Friday, September 25, 2009

Bailey's Burberry

Having attended an interview with Christopher Bailey, head designer of British heritage brand Burberry, I was thoroughly impressed at how humble and down to earth he was.

After what must have been a grueling 48 hours following the new S/S 2010 collection, exhibited here in London, I felt privileged and proud to have such a man front what is an historic British brand.

This is especially important to me as any of my friends will tell you I’m a go-er for all things quintessentially British. Bailey emphasised how important the brands heritage was to him. After a loaded question from a member of the audience about the company shutting a warehouse in Wales to move Far East, he gave a carefully thought-out response about how much focus he really puts on the tradition of the brand. He spoke of his admiration for Thomas Burberry and how he continuously wishes to learn more about Burberry’s culture. This was further reiterated when he spoke of how proud he was to work for a truly British brand and how he had nurtured a strong Brit team at the new Burberry HQ at Horseferry House, itself an historic building.

Bailey discussed his progression from winning the Graduate Designer of the Year award, being scouted by Donna Karan and moving to NYC, scouted again by Tom Ford at Gucci and finally to his current spot at Burberry. In a self-depreciating manner he spoke of how he debated whether or not to take on the role as he never saw himself as the No.1 guy. He spoke only favourably of his peers and he certainly is not one who appears to burns any bridges in the fashion world. He quipped that he had just had brekkie with his pal Mario Testino that morning.

However, it is what Bailey has done of late to turn around the company that I most admire. He used what I thought was a great analogy stating, “I view Burberry like a beautiful diamond that has been trodden into the ground. At the moment only a few facets are shining but all it needs is digging up and polishing off.” He dismissed a question about the chav-association by asking, “What are chavs?” and explaining that Daniella Westbrook was not someone who was ever brainstormed in the boardroom. It appeared the issue was UK centric, and with Burberry’s UK sales at only 7%, did not seem to be one that fazed him.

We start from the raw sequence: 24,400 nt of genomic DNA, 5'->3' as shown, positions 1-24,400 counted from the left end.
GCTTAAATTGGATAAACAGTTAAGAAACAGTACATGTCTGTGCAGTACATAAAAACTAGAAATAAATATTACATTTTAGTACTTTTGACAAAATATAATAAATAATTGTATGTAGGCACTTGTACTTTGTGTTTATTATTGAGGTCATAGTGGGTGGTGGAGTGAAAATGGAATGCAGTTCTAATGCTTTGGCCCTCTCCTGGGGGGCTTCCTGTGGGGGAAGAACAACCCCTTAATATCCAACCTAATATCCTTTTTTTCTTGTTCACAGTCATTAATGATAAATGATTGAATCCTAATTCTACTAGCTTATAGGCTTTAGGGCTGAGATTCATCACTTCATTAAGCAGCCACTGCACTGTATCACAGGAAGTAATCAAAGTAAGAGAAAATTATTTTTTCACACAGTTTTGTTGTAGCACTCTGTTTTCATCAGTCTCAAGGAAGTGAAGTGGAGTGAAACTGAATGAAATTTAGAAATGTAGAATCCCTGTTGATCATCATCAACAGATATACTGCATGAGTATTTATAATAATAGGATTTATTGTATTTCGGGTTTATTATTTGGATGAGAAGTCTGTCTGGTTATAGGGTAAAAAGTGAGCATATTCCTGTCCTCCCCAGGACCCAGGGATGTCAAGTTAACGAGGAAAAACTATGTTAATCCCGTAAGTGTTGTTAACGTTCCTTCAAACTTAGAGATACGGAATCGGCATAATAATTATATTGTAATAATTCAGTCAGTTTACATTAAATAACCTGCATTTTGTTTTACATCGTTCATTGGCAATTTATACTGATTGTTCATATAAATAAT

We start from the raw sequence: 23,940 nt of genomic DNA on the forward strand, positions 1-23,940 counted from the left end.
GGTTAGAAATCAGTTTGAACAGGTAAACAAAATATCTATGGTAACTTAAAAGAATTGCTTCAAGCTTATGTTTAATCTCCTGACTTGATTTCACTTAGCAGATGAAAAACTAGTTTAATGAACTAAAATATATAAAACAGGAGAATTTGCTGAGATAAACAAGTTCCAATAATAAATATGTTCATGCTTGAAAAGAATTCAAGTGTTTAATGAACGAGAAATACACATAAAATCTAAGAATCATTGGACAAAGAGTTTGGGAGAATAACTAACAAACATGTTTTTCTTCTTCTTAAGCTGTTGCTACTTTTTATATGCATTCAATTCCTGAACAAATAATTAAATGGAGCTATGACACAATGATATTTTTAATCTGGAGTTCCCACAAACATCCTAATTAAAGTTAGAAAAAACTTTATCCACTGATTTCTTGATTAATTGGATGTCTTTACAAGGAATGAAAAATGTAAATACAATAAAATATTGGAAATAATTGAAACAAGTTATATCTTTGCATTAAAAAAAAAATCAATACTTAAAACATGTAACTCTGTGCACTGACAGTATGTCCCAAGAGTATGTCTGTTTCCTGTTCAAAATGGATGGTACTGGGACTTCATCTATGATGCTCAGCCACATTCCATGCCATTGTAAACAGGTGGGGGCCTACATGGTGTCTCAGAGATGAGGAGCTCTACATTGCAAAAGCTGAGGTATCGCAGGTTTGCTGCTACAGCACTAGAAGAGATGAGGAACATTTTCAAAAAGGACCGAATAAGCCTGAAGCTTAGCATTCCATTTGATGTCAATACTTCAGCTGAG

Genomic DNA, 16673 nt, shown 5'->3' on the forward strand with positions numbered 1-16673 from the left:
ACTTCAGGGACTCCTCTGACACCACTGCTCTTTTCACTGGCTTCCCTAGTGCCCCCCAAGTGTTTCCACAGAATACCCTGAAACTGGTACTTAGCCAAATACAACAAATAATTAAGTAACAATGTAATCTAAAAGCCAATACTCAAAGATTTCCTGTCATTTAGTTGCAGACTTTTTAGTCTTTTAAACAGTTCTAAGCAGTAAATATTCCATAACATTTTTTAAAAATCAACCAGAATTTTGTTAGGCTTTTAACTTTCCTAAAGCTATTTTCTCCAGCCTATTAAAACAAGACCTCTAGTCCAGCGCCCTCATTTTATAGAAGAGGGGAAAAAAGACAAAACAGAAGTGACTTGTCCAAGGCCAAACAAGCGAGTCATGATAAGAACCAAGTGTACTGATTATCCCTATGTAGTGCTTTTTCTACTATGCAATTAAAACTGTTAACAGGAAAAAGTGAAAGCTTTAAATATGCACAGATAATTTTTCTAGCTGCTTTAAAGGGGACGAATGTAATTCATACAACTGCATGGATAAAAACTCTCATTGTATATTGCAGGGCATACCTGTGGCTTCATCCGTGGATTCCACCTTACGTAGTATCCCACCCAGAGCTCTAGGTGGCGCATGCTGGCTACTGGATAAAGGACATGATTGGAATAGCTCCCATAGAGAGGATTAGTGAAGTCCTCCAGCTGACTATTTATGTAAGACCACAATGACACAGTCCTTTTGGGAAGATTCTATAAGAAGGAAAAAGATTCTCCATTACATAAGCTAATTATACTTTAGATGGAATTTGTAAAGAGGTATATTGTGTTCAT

When asked about his most recent campaign starring Emma Watson and shot by Mario Testino, Bailey used words such as it being ‘organic’ and finding an ‘attitude’, whether that be cosy or sexy, to explain his sources of inspiration. Again, he said he consistently vetoed for shoots to take place in the UK as much as possible. To me, it seems he is wholly aware of the power of the brand and the ability for ‘Britishness’ to be the selling point.

Bailey touched upon the importance he holds of Burberry being an ecologically, but also technologically advanced company. He discussed energy-saving techniques used in the offices, as well as charitable foundations that have been set up. He is someone who embraces new technologies and seemed genuinely excited by the ability to have a live stream of the recent catwalk to anyone watching online, who could then post comments in real time. However, Bailey said that unless there was some vast technological development, he did not see the death of the fashion show. He discussed how he loves the way a fashion show touches the senses; the look of the fabrics, the way they move, the scent of the show and its overall buzz.